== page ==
Hotel Artemis feels like it should be smarter and slicker than it is. As a film, it is credited as a “Sci-fi/Thriller” but honestly, it feels like neither. Very little in the film makes it shocking or thrilling and I spent much of the film wondering how long was left of it. There is an awful lot wrong with it. In the same way ‘Hotel Artemis’ is a sham of a hotel, Hotel Artemis is a sham of a film.
The plot is an immediate and continuing problem throughout the film. The movie begins with both a bank heist and news of terrible riots happening in the city because water has been cut off for the poor. Immediately, two points that the film could make: crime and poverty. But the plot then directly bypasses these, using the bank heist as a plot device to move two characters to the ‘Hotel Artemis’, and almost entirely ignores the other, save from a few comments throughout the film made mostly by Charlie Day’s character about how the poor are like animals. Neither of these parts of the film setting are properly delved into or discussed by the other characters. Instead, the action turns to ‘Hotel Artemis’, where any sense of thriller, immediately dies. Having the film based in one location can often work well for building tension and creating intimacy between characters. It does neither in Hotel Artemis. Characters are whisked in and out of scenes, so any intimacy between characters feels contrived and bland. The only exception is the relationship between Jodie Foster and Dave Bautista’s characters, which is honestly one of the only good things in this film. If the plot had focused more on them, it probably would have worked better. Unfortunately, we are forced to view the other characters in the film, whose plot-lines and character development are, frankly, abysmal.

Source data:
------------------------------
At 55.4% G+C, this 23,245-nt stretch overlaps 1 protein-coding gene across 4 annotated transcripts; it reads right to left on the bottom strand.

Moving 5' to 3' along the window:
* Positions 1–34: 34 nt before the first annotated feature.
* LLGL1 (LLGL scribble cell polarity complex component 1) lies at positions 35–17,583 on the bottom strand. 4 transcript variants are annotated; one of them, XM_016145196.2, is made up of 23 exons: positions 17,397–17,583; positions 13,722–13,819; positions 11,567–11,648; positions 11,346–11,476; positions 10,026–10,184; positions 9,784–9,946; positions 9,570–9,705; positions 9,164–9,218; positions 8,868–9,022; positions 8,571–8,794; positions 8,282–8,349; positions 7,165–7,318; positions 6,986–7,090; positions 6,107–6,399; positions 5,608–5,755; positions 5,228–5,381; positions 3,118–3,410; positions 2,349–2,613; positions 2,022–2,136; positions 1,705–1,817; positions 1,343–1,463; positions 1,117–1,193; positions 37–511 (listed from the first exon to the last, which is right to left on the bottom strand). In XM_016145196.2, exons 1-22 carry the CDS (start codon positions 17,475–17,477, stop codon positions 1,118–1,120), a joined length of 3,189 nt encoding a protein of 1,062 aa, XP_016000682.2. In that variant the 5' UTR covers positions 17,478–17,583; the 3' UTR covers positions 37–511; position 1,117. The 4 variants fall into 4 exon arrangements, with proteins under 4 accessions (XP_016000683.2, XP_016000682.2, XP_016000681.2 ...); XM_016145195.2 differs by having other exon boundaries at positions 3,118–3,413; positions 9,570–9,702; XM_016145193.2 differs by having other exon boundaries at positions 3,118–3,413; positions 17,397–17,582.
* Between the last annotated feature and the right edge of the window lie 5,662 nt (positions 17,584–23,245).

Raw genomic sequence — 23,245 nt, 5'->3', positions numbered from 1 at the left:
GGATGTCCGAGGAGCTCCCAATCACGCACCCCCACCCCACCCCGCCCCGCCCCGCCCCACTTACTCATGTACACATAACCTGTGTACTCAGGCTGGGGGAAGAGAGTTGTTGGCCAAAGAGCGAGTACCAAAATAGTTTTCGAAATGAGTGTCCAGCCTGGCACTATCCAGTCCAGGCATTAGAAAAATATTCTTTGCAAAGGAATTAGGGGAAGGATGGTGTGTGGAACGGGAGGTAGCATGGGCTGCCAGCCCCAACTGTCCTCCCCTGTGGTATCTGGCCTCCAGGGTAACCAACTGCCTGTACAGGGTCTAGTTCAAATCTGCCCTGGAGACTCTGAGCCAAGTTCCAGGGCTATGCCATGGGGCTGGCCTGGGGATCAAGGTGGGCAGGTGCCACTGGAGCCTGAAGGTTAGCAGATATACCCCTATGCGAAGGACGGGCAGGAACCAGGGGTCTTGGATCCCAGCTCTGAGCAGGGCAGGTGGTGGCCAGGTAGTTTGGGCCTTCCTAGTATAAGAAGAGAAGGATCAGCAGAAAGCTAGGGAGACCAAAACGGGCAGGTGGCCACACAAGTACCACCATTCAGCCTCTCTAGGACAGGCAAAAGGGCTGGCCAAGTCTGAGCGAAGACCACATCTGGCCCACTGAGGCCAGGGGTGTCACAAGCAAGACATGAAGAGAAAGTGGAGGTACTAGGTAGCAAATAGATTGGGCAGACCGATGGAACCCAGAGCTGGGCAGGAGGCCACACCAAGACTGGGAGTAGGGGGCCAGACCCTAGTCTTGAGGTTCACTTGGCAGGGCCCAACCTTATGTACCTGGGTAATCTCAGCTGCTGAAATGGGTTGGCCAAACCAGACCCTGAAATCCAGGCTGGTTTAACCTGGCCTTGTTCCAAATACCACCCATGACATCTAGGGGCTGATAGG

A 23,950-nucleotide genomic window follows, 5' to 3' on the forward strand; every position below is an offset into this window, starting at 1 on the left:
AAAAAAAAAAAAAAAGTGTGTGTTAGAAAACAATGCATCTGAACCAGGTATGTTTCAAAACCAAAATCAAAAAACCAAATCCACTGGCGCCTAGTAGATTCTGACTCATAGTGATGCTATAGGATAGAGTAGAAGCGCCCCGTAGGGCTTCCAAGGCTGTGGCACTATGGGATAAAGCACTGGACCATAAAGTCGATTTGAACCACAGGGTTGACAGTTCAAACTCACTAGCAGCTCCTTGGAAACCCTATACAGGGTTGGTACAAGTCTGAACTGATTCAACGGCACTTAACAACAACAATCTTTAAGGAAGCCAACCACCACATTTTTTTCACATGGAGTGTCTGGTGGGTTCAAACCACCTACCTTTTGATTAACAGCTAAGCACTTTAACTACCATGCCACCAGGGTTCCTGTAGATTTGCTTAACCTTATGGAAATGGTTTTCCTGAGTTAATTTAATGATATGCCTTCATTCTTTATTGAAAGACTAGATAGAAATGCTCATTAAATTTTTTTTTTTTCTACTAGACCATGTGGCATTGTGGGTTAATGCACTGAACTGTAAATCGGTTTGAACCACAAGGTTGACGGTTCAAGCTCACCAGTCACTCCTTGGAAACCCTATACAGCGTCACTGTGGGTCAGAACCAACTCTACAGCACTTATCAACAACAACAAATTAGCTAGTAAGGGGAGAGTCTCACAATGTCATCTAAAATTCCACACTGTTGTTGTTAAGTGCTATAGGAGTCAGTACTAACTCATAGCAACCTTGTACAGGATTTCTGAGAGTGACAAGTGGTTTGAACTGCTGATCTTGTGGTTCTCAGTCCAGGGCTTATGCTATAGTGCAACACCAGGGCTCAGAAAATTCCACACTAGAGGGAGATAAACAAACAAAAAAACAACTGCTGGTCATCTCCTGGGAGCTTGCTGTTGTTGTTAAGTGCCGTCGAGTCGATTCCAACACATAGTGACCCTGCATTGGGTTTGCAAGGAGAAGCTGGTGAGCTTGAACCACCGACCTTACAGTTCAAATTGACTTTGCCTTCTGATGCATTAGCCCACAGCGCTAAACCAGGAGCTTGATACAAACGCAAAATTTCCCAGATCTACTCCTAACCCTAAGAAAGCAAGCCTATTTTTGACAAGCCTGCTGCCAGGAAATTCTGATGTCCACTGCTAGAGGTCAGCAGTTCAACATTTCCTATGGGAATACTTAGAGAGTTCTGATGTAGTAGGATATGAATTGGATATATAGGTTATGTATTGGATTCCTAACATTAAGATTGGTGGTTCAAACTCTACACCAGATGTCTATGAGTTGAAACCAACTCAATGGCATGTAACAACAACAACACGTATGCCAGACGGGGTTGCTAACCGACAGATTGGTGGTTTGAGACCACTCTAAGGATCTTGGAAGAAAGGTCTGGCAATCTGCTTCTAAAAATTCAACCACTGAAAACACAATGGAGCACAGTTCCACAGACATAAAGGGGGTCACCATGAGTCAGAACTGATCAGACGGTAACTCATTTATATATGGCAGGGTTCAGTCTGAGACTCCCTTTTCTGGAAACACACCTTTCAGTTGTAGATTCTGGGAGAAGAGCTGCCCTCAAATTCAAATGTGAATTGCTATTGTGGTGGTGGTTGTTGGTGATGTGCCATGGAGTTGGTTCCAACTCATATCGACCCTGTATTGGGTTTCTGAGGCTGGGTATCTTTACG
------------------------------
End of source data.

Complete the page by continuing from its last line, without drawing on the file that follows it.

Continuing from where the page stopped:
What really irks you as a viewer though, is the cast. It’s brilliant on paper, and it really doesn’t jell with what we see on screen. Charlie Day’s character is one in particular I had a large issue with. He is an arms dealer in a world where technology has greatly developed. Anything, including a liver bizarrely enough, can be printed and created. Rather than make him a menacing character, or even make use of his excellent comedic skills, the film portrays him as this weak, stupid character, only used to drive the plot occasionally forward, and make snide comments about the poor. Hilariously enough, we get more social commentary from him, than any other character in the film. He is what is used, along with prominently displayed TV screens, to build the world of this film. Jeff Goldblum is by far the best in the cast, as his turn as ‘The Wolf King’ is easily the funniest and most threatening, but even he fails to completely hit the right note. Jodie Foster holds the film together in her role, as she connects most of the plot, but there was only so much she could do. Her lines and plot go between witty and snarky to deeply sentimental, and unfortunately, the timing nine ties out of ten just felt off, which again, I would attribute to the plot and pacing issues.
There’s no other way to put it: it’s deeply disappointing as a film. From its Wes Anderson interior aesthetic, to the musical interludes that reminded me of Guardians of The Galaxy, it felt so false and unoriginal and failed to give any sense of originality. Hotel Artemis tries it’s best to be kooky and original, but the whole film just feels (at best) a homage to better films, or (at worst) a poor copy.
Director: Drew Pearce
Starring: Jodie Foster, Dave Bautista, Charlie Day, and Jeff Goldblum